The University of Washington study, by looking at quarterly hourly wage data across all low wage jobs – in addition to earnings – allows for realized hourly wages. The study is able to directly observe hourly wages because of the unique depth of data available in this particular case. Therefore, the UW study is able to focus directly on low-wage employment. And provides a comprehensive examination of the Seattle’s minimum wage.
The Berkeley study, by contrast, looks only at the food service industry – and does not utilize the hourly wage data used in the UW report. From the Berkeley report:
Our main outcomes of interest are average weekly wages (reported quarterly) and employment (reported monthly). We obtain the average weekly wage by dividing total payroll by average employment and then dividing by 13 weeks for a quarterly measure.
Employers who react to the minimum wage increase by reducing employee hours will thus impart a negative effect on our wage measure.
We focus our analysis on the food service/restaurant industry because it is the most intensive employer of the minimum wage workforce. We examine wages both to determine if there is a treatment effect (which assures us we are analyzing an affected industry) and to quantitatively estimate the increase in worker pay.
Keep in mind that Berkeley had full knowledge of the University of Washington report – and specifically rushed their study to preemptively release it. As far as I can tell, the UW researchers had no idea their research was effectively being shopped until the Berkeley report was suddenly published one week before theirs.
The University of Washington report comprises 63 pages. The Berkeley report only 26 pages. Make of that what you will. And compare both reports for yourself.
The UW report contains some interesting conclusions:
Prior studies have attempted to analyze minimum wage effects using data resources that do not permit the direct observation of hourly wages. In those situations, researchers resort to using proxies for low-wage workers by examining particular industries that employ higher concentrations of low-wage labor or by restricting the analysis to teenagers. This paper demonstrates that such strategies likely misstate the true impact of minimum wage policies on opportunities for low-skilled workers. Our finding of zero impact on headcount employment in the restaurant industry echoes many prior studies. Our findings also demonstrate, however, that this estimation strategy [used by the Berkeley report] yields results starkly different from methods based on direct analysis of low-wage employment [used by the UW report].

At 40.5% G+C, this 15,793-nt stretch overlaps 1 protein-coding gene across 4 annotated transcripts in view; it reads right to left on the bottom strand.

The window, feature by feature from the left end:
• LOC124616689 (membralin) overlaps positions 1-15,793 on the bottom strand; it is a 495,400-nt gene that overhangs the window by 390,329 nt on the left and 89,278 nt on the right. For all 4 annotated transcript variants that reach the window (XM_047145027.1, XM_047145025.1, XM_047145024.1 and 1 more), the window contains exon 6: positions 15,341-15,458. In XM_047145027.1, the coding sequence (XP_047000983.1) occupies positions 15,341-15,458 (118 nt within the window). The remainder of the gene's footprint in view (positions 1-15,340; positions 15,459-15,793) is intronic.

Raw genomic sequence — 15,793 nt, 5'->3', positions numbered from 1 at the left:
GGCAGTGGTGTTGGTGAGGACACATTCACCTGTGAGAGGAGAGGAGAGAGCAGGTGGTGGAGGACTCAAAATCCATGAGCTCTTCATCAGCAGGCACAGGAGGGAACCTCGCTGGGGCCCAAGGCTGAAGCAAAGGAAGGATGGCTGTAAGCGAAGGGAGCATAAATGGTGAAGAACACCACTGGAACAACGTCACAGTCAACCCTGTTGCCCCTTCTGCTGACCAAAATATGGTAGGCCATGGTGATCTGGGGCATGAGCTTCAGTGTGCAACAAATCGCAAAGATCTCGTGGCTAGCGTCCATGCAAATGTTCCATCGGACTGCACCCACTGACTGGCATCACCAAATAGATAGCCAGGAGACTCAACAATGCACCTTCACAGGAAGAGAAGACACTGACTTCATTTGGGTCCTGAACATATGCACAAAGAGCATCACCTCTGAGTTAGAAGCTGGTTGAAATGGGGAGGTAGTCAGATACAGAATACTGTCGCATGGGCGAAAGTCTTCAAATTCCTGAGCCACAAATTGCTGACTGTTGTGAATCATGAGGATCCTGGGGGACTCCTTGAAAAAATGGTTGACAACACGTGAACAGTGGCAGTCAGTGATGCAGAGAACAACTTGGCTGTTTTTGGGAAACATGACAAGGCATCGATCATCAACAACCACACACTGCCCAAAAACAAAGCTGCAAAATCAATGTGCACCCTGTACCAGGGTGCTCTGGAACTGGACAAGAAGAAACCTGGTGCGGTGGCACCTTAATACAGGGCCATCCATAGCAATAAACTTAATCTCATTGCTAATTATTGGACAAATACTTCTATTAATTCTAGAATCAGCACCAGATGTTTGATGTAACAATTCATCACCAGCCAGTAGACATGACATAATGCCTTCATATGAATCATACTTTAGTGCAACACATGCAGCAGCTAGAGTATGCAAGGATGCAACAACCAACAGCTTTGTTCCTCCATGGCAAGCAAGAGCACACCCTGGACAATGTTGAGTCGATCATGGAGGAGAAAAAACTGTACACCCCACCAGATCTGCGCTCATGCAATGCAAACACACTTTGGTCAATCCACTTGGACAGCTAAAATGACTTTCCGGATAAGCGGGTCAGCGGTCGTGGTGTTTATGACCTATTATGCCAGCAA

Our preferred estimates suggest that the Seattle Minimum Wage Ordinance caused hours worked by low-skilled workers (i.e., those earning under $19 per hour) to fall by 9.4% during the three quarters when the minimum wage was $13 per hour, resulting in a loss of 3.5 million hours worked per calendar quarter. Alternative estimates show the number of low-wage jobs declined by 6.8%, which represents a loss of more than 5,000 jobs.
We compute that the average low-wage employee was paid $1,897 per month. The reduction in hours would cost the average employee $179 per month, while the wage increase would recoup only $54 of this loss, leaving a net loss of $125 per month (6.6%), which is sizable for a low-wage worker.
I decided to write about this for two reasons.
First, we have unequivocal proof of something anyone with a modicum of common sense already knows. If you raise the minimum wage, job losses follow. If you raise the minimum wage substantially, substantial losses accrue to lower wage earners.
The effect is analogous to an exponential curve. The impact is lower for smaller wage movements but can increase quickly with larger wage movements.
The benefits provided by the employee become less than the payments made by the employer. Intuitive. Simple to comprehend.
And now proven.
Secondly, we have direct evidence of what a liberal city hall – and its supporters – will do when confronted with a painful but simple truth. They will shamelessly obfuscate and data mine. Seattle City Hall and Mayor Murray engaged in report shopping. Berkeley researchers ignored the superior data sets not normally available to them – precisely because they already knew the outcome if they did utilize the data.
They all knew exactly what they were doing.
One last thing to note. The UW study only looked at the wage increase to $13. Imagine what the next UW study – examining the move to $15 – will show.
If you doubt the earlier assertion that researchers at Berkeley are sympathetic to minimum wage laws, give their report a quick glance. Berkeley’s position is overtly supportive – almost giddy.
∗ For a headshaking explanation of the sequence of events involving the Mayor and his City Hall, see These People are Shameless by Tim Worstall in Forbes. He also notes the sympathetic minimum wage position held by the Berkeley researchers.